GO KL was launched on Aug 31, 2012 by the Land Public Transport Commission (SPAD), providing free bus service for two routes in Kuala Lumpur.
The route from KLCC to Bukit Bintang was named the Green Line, and Purple Line from Pasar Seni to Bukit Bintang.
Two additional routes were launched on May 1, 2014. The Red Line from KL Sentral to Jalan Tuanku Abdul Rahman and Blue Line from Medan Mara to Bukit Bintang.
All four routes are within the central business district of Kuala Lumpur with 65 stops for passengers to hop on and off the buses.
Rich and poor Malaysians, foreign workers and tourists travelling in GO KL buses would naturally be happy, but not those missing out on free rides.
They include Malaysians travelling on other routes and taxpayers who think their contribution to the Government’s coffer could be better utilised.
In 2014, free bus services were launched by Shah Alam City Council in March and Petaling Jaya City Council in July. The state government also got into the act by launching “Bas Selangorku” on July 1, 2015, to serve parts of Shah Alam, Subang Jaya and Klang.
On April 26, 2016, The Star published a report titled “Poor response to Klang’s free buses”.
After nine months of operations, Klang Consumer Association president A. Devadass said it was a waste of public funds as the buses were not serving the needy and old folk.
But by Sept 24, 2017, the Selangor government launched the 100th “Bas Selangorku”, now known as “Smart Selangor Bus”.
It entered the Malaysia Book of Records for the “Most Number of Free Shuttle Bus Services Provided by State Government” with 546,661 passengers in 2015, 4,163,654 passengers in 2016, and 6,024,044 passengers until Aug 31 last year.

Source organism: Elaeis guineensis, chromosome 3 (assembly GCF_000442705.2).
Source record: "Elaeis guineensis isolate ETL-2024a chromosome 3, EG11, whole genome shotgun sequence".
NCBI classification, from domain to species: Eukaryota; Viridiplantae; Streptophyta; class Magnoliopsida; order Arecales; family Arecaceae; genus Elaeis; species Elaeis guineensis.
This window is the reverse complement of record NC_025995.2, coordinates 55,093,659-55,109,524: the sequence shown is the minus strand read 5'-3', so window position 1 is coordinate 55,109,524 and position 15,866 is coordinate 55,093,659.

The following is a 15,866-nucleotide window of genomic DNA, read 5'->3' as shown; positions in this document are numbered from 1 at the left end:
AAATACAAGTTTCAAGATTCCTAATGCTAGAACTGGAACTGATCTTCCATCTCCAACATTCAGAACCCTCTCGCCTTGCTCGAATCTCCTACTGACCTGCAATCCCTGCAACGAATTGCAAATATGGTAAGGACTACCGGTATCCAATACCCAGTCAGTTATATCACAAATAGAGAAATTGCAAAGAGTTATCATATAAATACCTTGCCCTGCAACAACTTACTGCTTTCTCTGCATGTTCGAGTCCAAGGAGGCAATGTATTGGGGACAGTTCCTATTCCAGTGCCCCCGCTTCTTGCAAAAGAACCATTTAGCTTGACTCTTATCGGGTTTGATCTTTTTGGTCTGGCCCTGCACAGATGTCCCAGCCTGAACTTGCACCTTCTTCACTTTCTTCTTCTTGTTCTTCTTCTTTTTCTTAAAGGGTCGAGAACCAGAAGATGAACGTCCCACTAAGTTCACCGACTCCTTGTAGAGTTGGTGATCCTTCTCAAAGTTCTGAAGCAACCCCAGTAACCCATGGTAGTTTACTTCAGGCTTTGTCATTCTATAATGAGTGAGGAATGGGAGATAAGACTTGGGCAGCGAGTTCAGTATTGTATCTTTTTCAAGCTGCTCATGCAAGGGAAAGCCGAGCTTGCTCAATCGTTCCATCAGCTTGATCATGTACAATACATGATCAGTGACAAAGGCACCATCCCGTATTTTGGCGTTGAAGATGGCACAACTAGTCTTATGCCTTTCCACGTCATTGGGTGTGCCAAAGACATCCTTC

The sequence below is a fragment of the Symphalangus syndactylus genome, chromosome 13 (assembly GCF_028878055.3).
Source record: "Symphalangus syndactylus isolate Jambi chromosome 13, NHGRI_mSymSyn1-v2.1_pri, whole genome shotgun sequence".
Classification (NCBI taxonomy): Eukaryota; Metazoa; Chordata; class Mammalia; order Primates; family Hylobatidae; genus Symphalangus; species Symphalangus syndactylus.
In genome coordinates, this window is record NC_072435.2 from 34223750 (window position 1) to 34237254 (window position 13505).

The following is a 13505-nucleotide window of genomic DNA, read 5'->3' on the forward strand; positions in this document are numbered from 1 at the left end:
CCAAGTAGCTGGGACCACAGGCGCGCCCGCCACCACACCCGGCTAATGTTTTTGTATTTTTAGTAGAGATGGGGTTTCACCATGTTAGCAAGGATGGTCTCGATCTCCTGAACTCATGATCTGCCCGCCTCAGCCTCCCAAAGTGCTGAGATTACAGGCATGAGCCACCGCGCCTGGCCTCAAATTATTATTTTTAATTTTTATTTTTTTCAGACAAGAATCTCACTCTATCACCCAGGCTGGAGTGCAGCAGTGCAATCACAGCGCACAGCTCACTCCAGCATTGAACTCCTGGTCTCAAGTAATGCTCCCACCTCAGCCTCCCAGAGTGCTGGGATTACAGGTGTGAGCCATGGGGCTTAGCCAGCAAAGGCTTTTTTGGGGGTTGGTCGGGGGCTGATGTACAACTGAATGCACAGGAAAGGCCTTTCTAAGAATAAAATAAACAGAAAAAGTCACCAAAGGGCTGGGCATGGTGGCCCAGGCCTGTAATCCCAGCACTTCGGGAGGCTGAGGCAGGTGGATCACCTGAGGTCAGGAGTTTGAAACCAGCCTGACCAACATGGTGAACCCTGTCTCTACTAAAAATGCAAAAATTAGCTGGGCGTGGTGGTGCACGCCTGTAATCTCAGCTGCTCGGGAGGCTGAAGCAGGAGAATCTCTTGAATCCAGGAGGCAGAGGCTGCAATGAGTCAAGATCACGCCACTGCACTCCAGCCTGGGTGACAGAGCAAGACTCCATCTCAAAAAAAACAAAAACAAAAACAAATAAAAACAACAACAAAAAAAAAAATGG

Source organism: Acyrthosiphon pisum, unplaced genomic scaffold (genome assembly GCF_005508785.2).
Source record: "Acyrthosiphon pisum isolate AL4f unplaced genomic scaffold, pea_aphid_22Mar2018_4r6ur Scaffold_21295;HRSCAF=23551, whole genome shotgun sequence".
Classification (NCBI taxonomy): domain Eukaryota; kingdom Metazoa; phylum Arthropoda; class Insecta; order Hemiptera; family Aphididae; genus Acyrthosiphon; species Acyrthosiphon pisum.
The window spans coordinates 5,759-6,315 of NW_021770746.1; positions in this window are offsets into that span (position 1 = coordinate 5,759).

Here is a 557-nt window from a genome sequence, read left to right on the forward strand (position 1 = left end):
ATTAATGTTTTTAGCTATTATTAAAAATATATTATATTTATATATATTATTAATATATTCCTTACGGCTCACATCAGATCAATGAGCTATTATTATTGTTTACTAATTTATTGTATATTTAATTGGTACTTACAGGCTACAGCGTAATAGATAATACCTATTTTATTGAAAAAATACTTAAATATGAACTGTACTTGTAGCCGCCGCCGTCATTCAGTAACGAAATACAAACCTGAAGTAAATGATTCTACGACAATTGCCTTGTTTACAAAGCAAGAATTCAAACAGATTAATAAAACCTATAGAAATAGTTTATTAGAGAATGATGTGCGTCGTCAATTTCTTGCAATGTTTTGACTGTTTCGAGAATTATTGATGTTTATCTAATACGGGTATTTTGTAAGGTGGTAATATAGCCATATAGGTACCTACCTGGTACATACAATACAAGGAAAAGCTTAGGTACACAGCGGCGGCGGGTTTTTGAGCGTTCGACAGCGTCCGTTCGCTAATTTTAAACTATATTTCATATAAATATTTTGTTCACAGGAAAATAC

Selangor Mentri Besar Datuk Seri Mohamed Azmin Ali said the total cost for the Smart Selangor Bus programme until last September was RM42.53mil, with RM33.53mil paid by the state government and RM9mil by local authorities.
Buses are like moving billboards and having an organisation’s name or message on them is extravagant, if used to boost the ego.
Many of those who have invested into tour buses found out too late that the returns do not justify the money and time invested. Likewise, state governments must take cognisance of the hidden costs before using free bus service to win popularity contests. Moreover, the high number of foreign workers and tourists who have enjoyed free bus service is not translated into votes.
It would be much better to provide free bus services or concession fares to interested Malaysians who qualify. A good example is the MyRapid Touch & Go card that offers concessions to senior citizens, the disabled and students.
SPAD should introduce and instal standardised card payment machines on all stage buses in peninsular Malaysia, starting in the Klang Valley. State governments that wish to offer free bus rides to local residents could issue bus cards to qualified applicants.
In this way, commuters could travel anywhere within the state and not be limited to routes operated by free buses, which are running empty half the time. Stage bus companies could easily increase frequency to cope with any rise in demand.
Each time the cards are read by the payment machines, the normal fare or agreed rate would automatically be charged to the issuer and credited to the stage bus company. Passengers would be more appreciative if they could view online the total fares they have clocked.
It is a fallacy to think that leasing and repainting buses to provide free service would show a state government is caring. It backfired when seen as a wasteful exercise and scorned by the majority who do not get to use it.
Such a situation could be avoided if the aim is to offer free bus rides to local Malaysian residents by issuing them bus cards. Leasing buses and getting them to run as contracted are more like “syiok sendiri” exercises when they do not serve the majority of the rakyat.
It is a waste of money every time one of these buses run empty or with too few passengers.
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